Though 60 million households remain uncounted, the Census Bureau has decided to end its constitutionally mandated decennial survey a month early. This gives the bureau only six more weeks to count about four in ten households. The decision has been met with vast criticism. Four former directors of the bureau who served under both Democratic and Republican administrations said that the move would “result in seriously incomplete enumerations in many areas across our country.” Federal law requires that population totals are sent to the president by the end of the census year. Due to the pandemic, officials have requested to push that deadline to April 2021. The House has approved though the Senate has not. The census is crucial in determining how federal funds are distributed as well as how Congressional seats are allotted. Democrats also criticize the move saying it is a political attempt to undercount lower-income and immigrant communities. So far, 63 percent of households have voluntarily completed census surveys, about 4 percent behind where the census was in 2010. This announcement not only jeopardizes the counting of 60 million households but the accurate tallying of the homeless and residents of dorms and nursing homes.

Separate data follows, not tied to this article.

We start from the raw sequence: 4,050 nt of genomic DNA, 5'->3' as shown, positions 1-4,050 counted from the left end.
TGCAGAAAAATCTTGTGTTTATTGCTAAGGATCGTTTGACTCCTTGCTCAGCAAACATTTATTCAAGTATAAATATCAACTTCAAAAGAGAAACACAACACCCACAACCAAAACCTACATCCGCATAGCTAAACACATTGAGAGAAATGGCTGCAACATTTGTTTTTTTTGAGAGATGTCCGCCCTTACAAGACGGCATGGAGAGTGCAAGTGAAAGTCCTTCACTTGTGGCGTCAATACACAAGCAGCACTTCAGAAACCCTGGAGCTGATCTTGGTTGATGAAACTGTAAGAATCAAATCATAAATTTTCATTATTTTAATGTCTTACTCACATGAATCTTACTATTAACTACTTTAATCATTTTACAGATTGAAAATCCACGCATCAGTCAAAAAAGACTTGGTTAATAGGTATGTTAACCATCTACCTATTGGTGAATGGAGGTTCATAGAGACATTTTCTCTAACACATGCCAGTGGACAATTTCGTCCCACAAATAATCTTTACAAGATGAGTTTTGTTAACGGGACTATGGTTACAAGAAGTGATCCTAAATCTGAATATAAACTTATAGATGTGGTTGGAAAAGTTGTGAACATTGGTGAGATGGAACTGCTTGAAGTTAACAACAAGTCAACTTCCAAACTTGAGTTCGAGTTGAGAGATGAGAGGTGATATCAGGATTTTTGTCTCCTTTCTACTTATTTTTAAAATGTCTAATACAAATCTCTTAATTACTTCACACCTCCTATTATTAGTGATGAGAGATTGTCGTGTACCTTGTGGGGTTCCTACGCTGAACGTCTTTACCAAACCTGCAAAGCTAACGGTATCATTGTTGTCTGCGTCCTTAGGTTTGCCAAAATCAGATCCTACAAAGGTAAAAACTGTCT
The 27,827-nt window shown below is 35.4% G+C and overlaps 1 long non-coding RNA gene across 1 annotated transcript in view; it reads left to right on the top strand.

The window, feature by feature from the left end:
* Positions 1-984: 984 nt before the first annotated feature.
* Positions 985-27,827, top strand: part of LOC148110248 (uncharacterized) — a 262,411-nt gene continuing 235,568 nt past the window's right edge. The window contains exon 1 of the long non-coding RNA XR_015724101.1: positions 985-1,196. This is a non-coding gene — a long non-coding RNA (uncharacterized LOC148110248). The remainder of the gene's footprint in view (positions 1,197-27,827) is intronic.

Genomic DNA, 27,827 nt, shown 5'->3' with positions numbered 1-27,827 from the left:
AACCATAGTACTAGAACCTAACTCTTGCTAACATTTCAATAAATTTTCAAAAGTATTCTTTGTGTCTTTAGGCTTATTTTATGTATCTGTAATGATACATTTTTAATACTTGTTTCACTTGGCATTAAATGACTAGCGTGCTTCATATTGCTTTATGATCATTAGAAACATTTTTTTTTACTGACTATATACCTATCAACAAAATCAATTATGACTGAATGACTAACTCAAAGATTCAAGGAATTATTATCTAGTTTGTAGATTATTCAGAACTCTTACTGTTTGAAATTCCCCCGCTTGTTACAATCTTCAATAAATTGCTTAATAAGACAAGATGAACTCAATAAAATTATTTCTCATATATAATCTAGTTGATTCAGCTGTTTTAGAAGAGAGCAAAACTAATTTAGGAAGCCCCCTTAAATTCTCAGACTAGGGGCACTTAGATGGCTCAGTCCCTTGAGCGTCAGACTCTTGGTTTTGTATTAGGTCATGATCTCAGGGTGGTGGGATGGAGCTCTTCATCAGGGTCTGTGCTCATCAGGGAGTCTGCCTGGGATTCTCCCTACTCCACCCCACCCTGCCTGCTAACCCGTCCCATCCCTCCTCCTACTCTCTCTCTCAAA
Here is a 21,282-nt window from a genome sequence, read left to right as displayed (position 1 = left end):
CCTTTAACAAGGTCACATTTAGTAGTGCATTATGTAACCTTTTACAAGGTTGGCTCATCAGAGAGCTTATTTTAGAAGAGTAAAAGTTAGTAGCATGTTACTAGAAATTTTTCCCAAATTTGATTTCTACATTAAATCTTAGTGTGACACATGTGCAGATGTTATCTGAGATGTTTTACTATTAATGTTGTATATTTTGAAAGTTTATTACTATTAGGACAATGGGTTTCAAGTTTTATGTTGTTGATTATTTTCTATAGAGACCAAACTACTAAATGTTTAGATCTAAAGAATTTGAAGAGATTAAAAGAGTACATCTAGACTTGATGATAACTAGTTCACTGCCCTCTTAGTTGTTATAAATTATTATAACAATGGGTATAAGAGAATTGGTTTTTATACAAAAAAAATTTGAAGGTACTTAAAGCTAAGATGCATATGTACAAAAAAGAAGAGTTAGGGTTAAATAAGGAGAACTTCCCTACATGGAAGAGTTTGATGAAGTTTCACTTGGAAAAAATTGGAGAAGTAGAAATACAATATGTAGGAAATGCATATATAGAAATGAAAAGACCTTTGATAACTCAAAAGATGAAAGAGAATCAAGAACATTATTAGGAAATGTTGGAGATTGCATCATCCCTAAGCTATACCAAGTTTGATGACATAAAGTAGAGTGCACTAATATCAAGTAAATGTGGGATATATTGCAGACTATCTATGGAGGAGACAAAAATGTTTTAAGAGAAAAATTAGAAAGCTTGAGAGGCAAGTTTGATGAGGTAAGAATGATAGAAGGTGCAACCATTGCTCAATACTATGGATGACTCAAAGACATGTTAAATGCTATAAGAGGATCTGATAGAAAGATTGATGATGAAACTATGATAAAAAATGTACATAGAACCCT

Blake is a writer focused on non-profits and trade industries. He has told the stories of countless peacebuilders while covering international development with the nonprofit Search for Common Ground. He is a graduate of the George Washington University’s School of Media and Public Affairs.